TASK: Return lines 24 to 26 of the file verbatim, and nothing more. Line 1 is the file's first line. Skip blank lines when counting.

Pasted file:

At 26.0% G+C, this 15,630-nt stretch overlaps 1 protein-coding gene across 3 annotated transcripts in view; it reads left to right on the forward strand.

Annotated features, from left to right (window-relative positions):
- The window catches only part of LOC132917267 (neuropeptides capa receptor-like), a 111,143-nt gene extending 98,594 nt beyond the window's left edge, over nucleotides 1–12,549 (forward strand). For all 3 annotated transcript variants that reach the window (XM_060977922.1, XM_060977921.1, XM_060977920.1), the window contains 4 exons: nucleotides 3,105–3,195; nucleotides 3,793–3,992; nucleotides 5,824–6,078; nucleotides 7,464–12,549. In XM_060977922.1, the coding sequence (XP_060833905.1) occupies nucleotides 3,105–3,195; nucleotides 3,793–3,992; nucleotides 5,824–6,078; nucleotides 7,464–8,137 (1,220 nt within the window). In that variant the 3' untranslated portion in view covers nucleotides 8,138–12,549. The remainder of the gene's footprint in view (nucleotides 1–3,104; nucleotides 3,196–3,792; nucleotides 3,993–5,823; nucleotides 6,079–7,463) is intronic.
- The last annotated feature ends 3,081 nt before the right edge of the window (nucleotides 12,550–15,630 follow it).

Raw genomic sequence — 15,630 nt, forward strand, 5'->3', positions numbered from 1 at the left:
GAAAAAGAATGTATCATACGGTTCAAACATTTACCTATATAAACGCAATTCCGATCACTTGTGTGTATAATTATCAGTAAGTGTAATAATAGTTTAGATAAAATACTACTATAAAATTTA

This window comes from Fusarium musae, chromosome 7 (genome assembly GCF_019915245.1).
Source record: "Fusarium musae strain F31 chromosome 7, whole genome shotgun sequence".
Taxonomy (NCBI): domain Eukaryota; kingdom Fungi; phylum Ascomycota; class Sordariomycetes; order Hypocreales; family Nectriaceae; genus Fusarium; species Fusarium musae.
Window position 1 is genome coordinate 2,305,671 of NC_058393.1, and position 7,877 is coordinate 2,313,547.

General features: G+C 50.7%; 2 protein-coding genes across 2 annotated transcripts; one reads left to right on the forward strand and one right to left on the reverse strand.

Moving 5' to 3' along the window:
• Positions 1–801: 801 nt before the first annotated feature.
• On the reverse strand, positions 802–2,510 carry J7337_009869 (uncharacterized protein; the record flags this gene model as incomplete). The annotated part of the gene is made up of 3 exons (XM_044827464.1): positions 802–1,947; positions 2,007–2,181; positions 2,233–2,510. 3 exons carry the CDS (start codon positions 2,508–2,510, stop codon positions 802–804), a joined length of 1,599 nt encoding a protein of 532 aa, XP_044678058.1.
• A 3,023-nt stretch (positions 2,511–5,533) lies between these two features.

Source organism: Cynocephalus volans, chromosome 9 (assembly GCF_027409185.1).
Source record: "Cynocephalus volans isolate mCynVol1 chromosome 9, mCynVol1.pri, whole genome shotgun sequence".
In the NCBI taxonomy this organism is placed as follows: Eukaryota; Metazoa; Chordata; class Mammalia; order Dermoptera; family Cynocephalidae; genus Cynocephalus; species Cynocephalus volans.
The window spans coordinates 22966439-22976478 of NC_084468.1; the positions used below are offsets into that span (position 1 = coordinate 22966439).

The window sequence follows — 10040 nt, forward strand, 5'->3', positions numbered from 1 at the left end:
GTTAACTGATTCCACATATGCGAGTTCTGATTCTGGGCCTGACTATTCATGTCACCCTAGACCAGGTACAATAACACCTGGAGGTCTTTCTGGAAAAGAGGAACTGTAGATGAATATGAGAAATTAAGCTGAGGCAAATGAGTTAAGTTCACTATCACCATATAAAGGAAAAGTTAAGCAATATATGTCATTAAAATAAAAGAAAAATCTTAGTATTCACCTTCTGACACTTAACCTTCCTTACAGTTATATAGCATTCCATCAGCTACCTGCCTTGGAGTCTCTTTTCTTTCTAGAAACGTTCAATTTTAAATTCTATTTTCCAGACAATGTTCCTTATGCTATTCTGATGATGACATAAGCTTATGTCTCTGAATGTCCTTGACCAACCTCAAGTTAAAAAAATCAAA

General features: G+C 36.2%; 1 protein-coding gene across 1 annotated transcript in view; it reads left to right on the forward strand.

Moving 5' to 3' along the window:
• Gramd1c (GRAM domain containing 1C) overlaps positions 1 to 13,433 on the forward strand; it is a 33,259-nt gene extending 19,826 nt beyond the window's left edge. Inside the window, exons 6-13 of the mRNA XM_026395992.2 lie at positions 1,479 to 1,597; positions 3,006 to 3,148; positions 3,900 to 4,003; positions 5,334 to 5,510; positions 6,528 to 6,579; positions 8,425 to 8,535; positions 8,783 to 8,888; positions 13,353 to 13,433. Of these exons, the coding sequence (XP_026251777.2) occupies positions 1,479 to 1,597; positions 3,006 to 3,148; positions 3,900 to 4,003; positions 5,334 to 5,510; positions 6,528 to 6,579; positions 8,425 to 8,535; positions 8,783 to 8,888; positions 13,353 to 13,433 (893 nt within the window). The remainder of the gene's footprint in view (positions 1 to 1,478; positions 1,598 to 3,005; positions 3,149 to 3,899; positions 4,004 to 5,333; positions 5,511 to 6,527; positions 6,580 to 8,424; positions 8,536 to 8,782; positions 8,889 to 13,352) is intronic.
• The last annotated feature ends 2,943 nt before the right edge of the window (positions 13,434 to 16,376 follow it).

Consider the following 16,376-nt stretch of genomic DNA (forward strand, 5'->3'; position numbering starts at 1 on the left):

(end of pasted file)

• Gramd1c (GRAM domain containing 1C) overlaps positions 1 to 13,433 on the forward strand; it is a 33,259-nt gene extending 19,826 nt beyond the window's left edge. Inside the window, exons 6-13 of the mRNA XM_026395992.2 lie at positions 1,479 to 1,597; positions 3,006 to 3,148; positions 3,900 to 4,003; positions 5,334 to 5,510; positions 6,528 to 6,579; positions 8,425 to 8,535; positions 8,783 to 8,888; positions 13,353 to 13,433. Of these exons, the coding sequence (XP_026251777.2) occupies positions 1,479 to 1,597; positions 3,006 to 3,148; positions 3,900 to 4,003; positions 5,334 to 5,510; positions 6,528 to 6,579; positions 8,425 to 8,535; positions 8,783 to 8,888; positions 13,353 to 13,433 (893 nt within the window). The remainder of the gene's footprint in view (positions 1 to 1,478; positions 1,598 to 3,005; positions 3,149 to 3,899; positions 4,004 to 5,333; positions 5,511 to 6,527; positions 6,580 to 8,424; positions 8,536 to 8,782; positions 8,889 to 13,352) is intronic.
• The last annotated feature ends 2,943 nt before the right edge of the window (positions 13,434 to 16,376 follow it).

Consider the following 16,376-nt stretch of genomic DNA (forward strand, 5'->3'; position numbering starts at 1 on the left):